In-Situ, a manufacturer of on-site water monitoring and instrumentation, has acquired all of the operations of Australian-based Measuring and...
Environmental groups opposed to the incineration VX nerve gas wastewater at a Texas facility are waiting for a federal judge to make a decision in terms of making the U.S. Army permanently stop shipments to Port Arthur, Texas.
The Southeast Texas Record reports that U.S. District Chief Judge Larry J. McKinney conducted three days of hearings July 16-18 in the Southern District of Indiana over a lawsuit against Veolia Environmental Services and the U.S. Department of the Army in regards to the incineration of wastewater from neutralized VX gas at Veolia's Port Arthur facility.
Veolia currently has a federal contract of $49 to destroy about two million gallons of the wastewater.
The VX nerve gas is first turned into wastewater at the Newport Chemical Agent Disposal Facility in Newport, Ind. At this point, the wastewater is tested for any activity before being shipped to Texas. After arriving at Veolia in Port Arthur, the hydrolysate is compressed out of tanker trucks with nitrogen into holding tanks. Next it is mixed with water and other low toxicity chemicals to create a blend before incineration.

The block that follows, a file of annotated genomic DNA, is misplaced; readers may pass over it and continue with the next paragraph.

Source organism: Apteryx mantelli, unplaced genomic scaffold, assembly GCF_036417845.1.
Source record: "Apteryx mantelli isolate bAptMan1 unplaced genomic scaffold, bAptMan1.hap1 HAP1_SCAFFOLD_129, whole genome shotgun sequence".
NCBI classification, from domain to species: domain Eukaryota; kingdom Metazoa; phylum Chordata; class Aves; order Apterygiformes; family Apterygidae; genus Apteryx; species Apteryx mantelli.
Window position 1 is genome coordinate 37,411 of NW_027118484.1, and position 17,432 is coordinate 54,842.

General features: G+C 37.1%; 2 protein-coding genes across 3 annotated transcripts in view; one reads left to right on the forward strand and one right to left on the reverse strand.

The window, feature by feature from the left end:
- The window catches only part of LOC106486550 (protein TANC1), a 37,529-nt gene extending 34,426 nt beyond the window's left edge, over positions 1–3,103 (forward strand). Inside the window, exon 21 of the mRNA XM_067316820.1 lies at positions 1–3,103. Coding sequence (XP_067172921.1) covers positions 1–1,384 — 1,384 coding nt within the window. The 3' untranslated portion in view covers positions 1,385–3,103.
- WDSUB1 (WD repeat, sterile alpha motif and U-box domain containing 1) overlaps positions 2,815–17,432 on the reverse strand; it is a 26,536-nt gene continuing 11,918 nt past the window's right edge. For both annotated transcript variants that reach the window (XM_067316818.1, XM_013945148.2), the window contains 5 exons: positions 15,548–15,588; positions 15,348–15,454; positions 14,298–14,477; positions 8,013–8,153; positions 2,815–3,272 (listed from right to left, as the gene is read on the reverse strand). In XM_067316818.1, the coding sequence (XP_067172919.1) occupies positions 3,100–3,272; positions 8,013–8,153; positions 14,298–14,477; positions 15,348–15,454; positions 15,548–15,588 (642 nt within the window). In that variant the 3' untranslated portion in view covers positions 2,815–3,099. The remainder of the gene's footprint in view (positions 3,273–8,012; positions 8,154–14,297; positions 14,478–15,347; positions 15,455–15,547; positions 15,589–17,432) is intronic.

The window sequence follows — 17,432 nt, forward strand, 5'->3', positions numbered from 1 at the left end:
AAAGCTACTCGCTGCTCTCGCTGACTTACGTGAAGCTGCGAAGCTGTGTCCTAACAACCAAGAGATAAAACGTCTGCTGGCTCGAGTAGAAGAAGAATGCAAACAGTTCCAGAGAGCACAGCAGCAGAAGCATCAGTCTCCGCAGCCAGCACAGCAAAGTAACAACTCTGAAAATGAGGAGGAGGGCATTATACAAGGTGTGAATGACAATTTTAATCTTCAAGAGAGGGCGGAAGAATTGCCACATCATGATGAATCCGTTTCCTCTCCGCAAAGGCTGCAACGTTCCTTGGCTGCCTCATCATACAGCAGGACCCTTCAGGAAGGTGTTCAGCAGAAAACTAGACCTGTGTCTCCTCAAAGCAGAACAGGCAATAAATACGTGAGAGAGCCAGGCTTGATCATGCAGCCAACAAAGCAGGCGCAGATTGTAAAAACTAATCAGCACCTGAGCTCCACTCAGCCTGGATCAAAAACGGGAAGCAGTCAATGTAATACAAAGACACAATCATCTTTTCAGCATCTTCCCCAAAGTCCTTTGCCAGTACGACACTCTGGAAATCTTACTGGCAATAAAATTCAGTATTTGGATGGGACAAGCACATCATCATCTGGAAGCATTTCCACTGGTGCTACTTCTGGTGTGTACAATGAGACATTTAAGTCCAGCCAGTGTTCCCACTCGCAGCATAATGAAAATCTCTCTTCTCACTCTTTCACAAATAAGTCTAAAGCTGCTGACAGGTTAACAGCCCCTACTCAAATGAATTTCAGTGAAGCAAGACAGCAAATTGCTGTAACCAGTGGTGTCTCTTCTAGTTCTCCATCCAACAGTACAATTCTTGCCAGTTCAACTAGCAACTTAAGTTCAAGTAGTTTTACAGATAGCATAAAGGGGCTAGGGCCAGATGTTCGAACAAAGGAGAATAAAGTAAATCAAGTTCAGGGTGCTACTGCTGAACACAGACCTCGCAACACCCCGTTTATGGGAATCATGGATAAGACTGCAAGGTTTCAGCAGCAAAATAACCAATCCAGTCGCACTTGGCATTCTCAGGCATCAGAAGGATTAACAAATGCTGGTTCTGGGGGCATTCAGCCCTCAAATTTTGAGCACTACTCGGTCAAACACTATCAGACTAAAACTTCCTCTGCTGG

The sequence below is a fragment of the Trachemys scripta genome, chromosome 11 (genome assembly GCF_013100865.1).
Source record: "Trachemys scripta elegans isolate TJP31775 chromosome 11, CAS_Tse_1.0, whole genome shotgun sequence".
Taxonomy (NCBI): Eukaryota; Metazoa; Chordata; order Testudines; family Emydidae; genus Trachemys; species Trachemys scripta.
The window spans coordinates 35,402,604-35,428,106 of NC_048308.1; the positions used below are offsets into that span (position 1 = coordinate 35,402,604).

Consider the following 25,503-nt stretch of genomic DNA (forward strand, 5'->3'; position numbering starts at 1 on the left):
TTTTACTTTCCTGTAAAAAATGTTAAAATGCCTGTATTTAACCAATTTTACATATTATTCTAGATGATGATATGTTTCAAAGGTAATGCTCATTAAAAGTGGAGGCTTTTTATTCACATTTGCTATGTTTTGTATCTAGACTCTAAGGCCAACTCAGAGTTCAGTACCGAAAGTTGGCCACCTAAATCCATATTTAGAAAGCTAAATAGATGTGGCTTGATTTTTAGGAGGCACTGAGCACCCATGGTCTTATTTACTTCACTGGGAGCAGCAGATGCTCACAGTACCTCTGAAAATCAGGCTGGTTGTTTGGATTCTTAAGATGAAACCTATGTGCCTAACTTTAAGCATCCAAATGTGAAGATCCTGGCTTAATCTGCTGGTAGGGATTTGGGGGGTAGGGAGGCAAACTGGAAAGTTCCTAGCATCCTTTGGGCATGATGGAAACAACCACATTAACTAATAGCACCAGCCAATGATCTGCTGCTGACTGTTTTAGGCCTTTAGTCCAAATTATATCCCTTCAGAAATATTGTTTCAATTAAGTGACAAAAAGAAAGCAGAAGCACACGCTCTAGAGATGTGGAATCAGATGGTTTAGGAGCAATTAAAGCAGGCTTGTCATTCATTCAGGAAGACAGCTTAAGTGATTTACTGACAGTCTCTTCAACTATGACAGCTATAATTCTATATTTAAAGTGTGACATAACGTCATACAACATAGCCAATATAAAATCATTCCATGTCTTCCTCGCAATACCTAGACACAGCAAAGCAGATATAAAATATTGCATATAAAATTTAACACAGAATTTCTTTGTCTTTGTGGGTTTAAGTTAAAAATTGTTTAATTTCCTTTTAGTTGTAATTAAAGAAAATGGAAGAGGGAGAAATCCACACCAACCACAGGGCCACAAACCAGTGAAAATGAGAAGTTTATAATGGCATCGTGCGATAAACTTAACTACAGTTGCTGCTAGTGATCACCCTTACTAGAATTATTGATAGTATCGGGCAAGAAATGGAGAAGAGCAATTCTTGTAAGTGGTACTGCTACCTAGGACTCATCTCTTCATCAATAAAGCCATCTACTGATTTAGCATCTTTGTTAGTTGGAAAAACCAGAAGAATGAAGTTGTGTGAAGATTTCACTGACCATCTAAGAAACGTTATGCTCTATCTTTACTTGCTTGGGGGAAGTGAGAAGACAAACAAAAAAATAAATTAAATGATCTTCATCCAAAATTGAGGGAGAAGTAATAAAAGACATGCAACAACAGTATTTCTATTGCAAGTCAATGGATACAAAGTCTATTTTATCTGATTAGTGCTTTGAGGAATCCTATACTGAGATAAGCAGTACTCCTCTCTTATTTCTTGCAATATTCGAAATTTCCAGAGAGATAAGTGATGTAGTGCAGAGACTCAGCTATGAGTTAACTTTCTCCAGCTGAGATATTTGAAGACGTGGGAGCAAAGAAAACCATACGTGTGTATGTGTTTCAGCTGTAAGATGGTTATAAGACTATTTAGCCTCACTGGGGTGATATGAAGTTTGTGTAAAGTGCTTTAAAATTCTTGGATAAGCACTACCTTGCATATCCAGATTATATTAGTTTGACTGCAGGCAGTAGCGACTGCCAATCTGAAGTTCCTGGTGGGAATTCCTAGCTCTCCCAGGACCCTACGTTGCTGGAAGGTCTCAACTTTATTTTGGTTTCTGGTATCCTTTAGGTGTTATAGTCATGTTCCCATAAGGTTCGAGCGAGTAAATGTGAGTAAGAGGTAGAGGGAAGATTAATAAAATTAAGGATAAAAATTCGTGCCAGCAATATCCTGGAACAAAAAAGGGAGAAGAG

The Southeast Texas Record reports that Veolia and the Army say the water is caustic, but does not pose a threat to public health or safety.
An environmental group in Port Arthur, The Community In-Power Development Organization, is upset that no one had been warned that the material was being brought to the area. On May 8, CIDA, The Sierra Club, the Chemical Weapons Working Group, Citizens Against Incineration at Newport and a few other groups requested an injunction to stop the shipments.
The shipments were stopped at that point, and will not resume until Judge McKinney makes a decision.
The Southeast Texas Record reports that Texas community leaders support the Veolia project as it brings millions of tax dollars to the area.